From the Archive: Dan Wells (CAROUSEL 16)
There he was, once again. Sitting on his bench, clothed in a knatty white dress shirt, collar curling like a dead leaf, dress pants cinched so tight they ballooned. He had a build for begging, emaciated limbs striking right angles, threatening to poke new holes in his clothing. He smiled at Paul, wished him a good morning. Paul scowled, locked the door behind him. Beggars were never good for business.
It was quiet downtown. A window cleaner wielding a squeegee like a barber stropped the soap and dirt from the face of the furrier across the street. A few people read papers, sipped cappuccinos on the patio of the CoffeePot. Not that things were often busier. Downtown was beginning to remind Paul of a vagrant’s teeth, brown and broken, rife with suspicious gaps. A few businesses tried cleaning things up, but new paint on old buildings was like fresh makeup on an old widow: it caked and flaked like rot.
When Paul had opened his jewelry store thirty years before, things had been different. The streets had been lined with shops and department stores, a chocolatier with homemade fudge and roasted-shelled peanuts that warmed your hand through the bag. A bakery filling the street every morning with the smell of good things and their windows with the breads, cakes and cookies Paul often brought home. Fine family restaurants. Now it was all bars, fast food stands, dollar stores. Or worse, boarded up windows and broken glass, forgotten For Lease signs.
He sold little these days. A bracelet when a lawyer forgot his wife’s birthday, a pair of earrings to the occasional tourist. Locals provided the bulk of his business, but they were no longer great purveyors of expensive jewelry. Paul had changed to meet their needs, trafficking in 10 karat, plate and zirconians, while keeping a few display cases of finer pieces. He changed his Yellow Pages ad to include watch repair and battery replacement. He moved into Doultons, bought occasional shipments of discount crystal. But most customers still left empty handed.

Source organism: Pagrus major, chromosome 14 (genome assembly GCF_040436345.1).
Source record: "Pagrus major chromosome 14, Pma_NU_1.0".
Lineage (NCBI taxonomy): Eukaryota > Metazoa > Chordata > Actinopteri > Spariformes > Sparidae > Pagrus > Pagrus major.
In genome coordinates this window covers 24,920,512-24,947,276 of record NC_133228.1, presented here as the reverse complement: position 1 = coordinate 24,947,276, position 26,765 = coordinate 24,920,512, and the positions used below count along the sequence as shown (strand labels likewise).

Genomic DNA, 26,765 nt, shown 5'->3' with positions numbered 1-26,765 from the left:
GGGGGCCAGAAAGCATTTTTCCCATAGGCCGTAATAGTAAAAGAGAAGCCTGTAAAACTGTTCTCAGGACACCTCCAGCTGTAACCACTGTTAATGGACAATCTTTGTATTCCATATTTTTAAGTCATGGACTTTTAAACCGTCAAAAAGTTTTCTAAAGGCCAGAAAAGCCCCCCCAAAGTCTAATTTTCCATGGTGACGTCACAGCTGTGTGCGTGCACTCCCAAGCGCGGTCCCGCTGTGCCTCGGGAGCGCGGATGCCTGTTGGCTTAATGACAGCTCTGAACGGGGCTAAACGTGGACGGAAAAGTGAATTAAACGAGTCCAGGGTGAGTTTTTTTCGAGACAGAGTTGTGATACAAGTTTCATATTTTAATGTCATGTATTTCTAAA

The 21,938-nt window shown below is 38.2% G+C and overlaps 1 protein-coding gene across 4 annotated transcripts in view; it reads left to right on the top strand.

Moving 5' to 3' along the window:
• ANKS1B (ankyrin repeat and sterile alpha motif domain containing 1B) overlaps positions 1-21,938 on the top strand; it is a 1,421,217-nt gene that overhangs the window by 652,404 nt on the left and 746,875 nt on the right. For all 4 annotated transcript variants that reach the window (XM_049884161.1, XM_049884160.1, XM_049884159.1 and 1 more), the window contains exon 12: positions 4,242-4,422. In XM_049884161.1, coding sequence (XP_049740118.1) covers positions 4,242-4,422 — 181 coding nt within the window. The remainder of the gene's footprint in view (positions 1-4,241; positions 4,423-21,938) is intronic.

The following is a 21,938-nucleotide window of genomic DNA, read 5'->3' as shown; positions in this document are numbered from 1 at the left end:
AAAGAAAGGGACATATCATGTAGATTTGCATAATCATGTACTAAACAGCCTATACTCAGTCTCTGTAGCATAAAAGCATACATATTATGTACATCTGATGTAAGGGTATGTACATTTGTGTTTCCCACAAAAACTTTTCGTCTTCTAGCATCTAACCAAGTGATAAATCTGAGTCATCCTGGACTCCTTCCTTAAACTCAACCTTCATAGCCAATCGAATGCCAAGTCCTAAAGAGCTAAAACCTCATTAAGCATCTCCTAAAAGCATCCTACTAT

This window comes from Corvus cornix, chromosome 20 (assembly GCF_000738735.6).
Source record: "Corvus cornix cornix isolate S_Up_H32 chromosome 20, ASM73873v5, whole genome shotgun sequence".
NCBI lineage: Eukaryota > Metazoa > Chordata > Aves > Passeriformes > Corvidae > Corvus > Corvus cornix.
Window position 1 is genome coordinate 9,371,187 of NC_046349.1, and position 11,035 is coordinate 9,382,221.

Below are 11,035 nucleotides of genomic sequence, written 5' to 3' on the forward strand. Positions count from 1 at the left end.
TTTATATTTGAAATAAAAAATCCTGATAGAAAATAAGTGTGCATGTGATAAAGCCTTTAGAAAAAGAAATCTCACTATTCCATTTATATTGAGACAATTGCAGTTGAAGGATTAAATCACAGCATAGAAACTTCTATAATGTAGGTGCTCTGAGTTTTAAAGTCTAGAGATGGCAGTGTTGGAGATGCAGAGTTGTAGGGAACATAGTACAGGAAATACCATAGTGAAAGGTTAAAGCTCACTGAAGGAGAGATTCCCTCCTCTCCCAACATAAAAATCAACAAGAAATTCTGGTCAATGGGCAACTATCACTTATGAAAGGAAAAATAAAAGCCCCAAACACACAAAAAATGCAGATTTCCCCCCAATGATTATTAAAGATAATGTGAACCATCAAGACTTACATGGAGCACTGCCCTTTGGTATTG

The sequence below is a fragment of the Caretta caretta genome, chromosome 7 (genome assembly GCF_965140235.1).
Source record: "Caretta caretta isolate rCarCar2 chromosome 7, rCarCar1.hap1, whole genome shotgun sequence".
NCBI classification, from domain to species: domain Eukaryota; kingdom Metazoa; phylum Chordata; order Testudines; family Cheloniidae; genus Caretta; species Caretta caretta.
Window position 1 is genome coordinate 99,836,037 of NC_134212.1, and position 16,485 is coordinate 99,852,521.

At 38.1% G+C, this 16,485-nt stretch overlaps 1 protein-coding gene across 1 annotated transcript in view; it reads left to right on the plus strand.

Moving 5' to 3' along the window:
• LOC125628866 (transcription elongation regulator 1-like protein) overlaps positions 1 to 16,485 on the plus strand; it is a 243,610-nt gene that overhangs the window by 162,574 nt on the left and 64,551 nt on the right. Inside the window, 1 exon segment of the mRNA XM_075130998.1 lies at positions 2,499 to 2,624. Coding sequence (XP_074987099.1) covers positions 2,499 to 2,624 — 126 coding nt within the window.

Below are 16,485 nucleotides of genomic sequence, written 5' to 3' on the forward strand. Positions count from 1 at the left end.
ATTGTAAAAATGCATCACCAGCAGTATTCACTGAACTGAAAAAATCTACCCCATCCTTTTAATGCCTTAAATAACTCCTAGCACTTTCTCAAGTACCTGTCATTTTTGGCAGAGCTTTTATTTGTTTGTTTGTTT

Paul looked out the window at the beggar. Your own personal mendicant, a customer had told him. And you know what that means. He can’t be mended. The beggar did not have the cup or hat of the kids down the street, coins jingling like rotary phones; he pocketed change directly. “Spare change for a coffee,” he called, but Paul was certain he was lying. Spying the suits and dresses with their cappuccinos and colombians, he took his chances with the brotherhood of caffeine.
Sometimes he simply asked for “spare change.” Most passersby ignored him. A few passed with coins ready, others stopped to dig into pockets and purses. These exchanges made Paul want to harangue the person giving away even a penny. Like the bag ladies feeding pigeons, they were only encouraging him.
It was the mendicant’s age, Paul realized, that he held against the man. He allowed the younger beggars more. They did not panhandle with the rigor of profession. They set up at different times and locations, a couple of the more colourful affecting English accents. When they had enough for whatever it was they wanted–video games and junk food, presumably, though there was always the chance they were leaving for darker preoccupations–they trundled off in a caravan of ripped jeans, Doc Martens and colourful bandanas.
The old mendicant, by contrast, was more regular than a banker. He was almost always at his bench by eight-thirty. Only bad weather drove him away. When he found someone sitting feeding the pigeons, he approached, scattering birds, and waited.
The mendicant. Bernie. An entire mythology surrounded him. He’d been an accountant, a lawyer, a banker. Respectable. Then something happened. His wife had died in a car accident. His daughter had drowned in the bathtub. He’d succumbed. Paul argued that if he’d really been a lawyer, an accountant, he would have a pension, or at the very least disability. Other lawyers and accountants downtown would recognize him. He would not have simply shown up one morning on his bench, as if the street had given him birth.